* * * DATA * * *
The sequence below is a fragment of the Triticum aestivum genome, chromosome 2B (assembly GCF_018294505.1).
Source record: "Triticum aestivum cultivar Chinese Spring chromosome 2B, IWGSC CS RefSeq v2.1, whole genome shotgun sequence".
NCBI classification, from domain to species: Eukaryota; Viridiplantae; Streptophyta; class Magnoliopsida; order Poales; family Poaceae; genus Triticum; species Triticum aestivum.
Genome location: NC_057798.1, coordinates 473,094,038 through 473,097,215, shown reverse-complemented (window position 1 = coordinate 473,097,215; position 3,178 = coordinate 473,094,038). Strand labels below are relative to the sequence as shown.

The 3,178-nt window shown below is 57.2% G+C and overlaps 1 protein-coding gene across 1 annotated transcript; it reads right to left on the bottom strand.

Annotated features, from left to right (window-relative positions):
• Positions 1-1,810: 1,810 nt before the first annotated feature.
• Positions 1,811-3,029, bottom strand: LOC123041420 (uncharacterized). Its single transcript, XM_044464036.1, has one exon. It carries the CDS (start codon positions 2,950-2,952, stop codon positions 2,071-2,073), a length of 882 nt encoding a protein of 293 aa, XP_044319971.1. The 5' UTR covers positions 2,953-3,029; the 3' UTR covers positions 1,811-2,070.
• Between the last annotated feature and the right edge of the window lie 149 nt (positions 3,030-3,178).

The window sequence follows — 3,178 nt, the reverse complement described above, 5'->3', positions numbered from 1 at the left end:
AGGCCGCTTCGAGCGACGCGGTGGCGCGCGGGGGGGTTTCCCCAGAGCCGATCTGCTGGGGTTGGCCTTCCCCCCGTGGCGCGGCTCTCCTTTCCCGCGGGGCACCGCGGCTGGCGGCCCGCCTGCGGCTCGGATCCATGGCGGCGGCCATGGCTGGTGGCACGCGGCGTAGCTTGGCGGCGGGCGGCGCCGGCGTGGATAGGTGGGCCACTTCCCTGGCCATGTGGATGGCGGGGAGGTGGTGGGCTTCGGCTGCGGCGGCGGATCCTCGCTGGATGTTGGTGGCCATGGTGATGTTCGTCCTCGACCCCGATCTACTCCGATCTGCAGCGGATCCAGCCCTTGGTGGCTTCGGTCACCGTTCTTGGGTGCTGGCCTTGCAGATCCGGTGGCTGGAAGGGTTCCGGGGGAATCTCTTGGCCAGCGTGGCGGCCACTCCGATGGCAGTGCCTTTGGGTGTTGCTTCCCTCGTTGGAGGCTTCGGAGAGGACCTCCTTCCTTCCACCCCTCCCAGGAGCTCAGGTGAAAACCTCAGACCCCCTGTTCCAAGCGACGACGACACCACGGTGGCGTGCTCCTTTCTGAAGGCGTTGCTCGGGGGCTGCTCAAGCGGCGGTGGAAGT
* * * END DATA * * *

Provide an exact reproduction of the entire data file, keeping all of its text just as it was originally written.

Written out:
The sequence below is a fragment of the Triticum aestivum genome, chromosome 2B (assembly GCF_018294505.1).
Source record: "Triticum aestivum cultivar Chinese Spring chromosome 2B, IWGSC CS RefSeq v2.1, whole genome shotgun sequence".
NCBI classification, from domain to species: Eukaryota; Viridiplantae; Streptophyta; class Magnoliopsida; order Poales; family Poaceae; genus Triticum; species Triticum aestivum.
Genome location: NC_057798.1, coordinates 473,094,038 through 473,097,215, shown reverse-complemented (window position 1 = coordinate 473,097,215; position 3,178 = coordinate 473,094,038). Strand labels below are relative to the sequence as shown.

The 3,178-nt window shown below is 57.2% G+C and overlaps 1 protein-coding gene across 1 annotated transcript; it reads right to left on the bottom strand.

Annotated features, from left to right (window-relative positions):
• Positions 1-1,810: 1,810 nt before the first annotated feature.
• Positions 1,811-3,029, bottom strand: LOC123041420 (uncharacterized). Its single transcript, XM_044464036.1, has one exon. It carries the CDS (start codon positions 2,950-2,952, stop codon positions 2,071-2,073), a length of 882 nt encoding a protein of 293 aa, XP_044319971.1. The 5' UTR covers positions 2,953-3,029; the 3' UTR covers positions 1,811-2,070.
• Between the last annotated feature and the right edge of the window lie 149 nt (positions 3,030-3,178).

The window sequence follows — 3,178 nt, the reverse complement described above, 5'->3', positions numbered from 1 at the left end:
AGGCCGCTTCGAGCGACGCGGTGGCGCGCGGGGGGGTTTCCCCAGAGCCGATCTGCTGGGGTTGGCCTTCCCCCCGTGGCGCGGCTCTCCTTTCCCGCGGGGCACCGCGGCTGGCGGCCCGCCTGCGGCTCGGATCCATGGCGGCGGCCATGGCTGGTGGCACGCGGCGTAGCTTGGCGGCGGGCGGCGCCGGCGTGGATAGGTGGGCCACTTCCCTGGCCATGTGGATGGCGGGGAGGTGGTGGGCTTCGGCTGCGGCGGCGGATCCTCGCTGGATGTTGGTGGCCATGGTGATGTTCGTCCTCGACCCCGATCTACTCCGATCTGCAGCGGATCCAGCCCTTGGTGGCTTCGGTCACCGTTCTTGGGTGCTGGCCTTGCAGATCCGGTGGCTGGAAGGGTTCCGGGGGAATCTCTTGGCCAGCGTGGCGGCCACTCCGATGGCAGTGCCTTTGGGTGTTGCTTCCCTCGTTGGAGGCTTCGGAGAGGACCTCCTTCCTTCCACCCCTCCCAGGAGCTCAGGTGAAAACCTCAGACCCCCTGTTCCAAGCGACGACGACACCACGGTGGCGTGCTCCTTTCTGAAGGCGTTGCTCGGGGGCTGCTCAAGCGGCGGTGGAAGT